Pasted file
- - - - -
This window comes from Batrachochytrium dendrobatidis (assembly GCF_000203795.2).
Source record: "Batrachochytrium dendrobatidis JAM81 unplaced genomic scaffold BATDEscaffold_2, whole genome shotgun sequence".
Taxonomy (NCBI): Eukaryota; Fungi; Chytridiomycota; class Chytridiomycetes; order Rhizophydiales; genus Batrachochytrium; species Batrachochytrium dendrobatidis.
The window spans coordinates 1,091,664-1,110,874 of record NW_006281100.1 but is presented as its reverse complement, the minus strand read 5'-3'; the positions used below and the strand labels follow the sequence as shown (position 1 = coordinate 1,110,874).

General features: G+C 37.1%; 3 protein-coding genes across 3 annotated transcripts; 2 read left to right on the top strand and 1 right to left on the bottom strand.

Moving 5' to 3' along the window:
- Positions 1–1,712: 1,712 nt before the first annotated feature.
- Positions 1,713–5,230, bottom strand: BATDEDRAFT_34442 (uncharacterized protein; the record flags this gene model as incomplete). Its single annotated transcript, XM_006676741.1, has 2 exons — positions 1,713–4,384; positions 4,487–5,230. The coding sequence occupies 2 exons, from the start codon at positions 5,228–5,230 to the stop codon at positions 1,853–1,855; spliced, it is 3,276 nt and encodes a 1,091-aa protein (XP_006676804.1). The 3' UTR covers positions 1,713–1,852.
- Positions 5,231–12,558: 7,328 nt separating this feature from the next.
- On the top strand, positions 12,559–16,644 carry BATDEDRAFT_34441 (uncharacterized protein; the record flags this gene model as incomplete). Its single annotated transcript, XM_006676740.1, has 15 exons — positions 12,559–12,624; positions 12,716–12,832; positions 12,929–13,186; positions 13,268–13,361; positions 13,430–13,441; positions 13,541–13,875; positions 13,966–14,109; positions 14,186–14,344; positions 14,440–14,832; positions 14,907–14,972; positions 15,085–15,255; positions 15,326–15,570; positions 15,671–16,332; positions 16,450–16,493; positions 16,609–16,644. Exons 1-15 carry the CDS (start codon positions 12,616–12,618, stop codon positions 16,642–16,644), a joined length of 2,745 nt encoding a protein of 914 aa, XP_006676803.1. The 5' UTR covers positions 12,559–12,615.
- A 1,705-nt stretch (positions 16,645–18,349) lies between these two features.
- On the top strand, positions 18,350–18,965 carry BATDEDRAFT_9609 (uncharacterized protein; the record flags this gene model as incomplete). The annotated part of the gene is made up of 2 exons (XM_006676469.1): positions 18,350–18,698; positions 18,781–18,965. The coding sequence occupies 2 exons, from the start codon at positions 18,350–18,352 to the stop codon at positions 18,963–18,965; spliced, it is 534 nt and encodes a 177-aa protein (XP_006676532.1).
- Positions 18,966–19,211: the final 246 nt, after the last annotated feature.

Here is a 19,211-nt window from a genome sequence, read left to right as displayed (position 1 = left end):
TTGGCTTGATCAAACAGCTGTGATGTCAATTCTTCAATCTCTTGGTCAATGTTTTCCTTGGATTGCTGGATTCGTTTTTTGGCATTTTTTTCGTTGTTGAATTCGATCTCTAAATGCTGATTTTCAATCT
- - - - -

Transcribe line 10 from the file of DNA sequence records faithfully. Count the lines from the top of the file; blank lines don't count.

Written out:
- On the top strand, positions 12,559–16,644 carry BATDEDRAFT_34441 (uncharacterized protein; the record flags this gene model as incomplete). Its single annotated transcript, XM_006676740.1, has 15 exons — positions 12,559–12,624; positions 12,716–12,832; positions 12,929–13,186; positions 13,268–13,361; positions 13,430–13,441; positions 13,541–13,875; positions 13,966–14,109; positions 14,186–14,344; positions 14,440–14,832; positions 14,907–14,972; positions 15,085–15,255; positions 15,326–15,570; positions 15,671–16,332; positions 16,450–16,493; positions 16,609–16,644. Exons 1-15 carry the CDS (start codon positions 12,616–12,618, stop codon positions 16,642–16,644), a joined length of 2,745 nt encoding a protein of 914 aa, XP_006676803.1. The 5' UTR covers positions 12,559–12,615.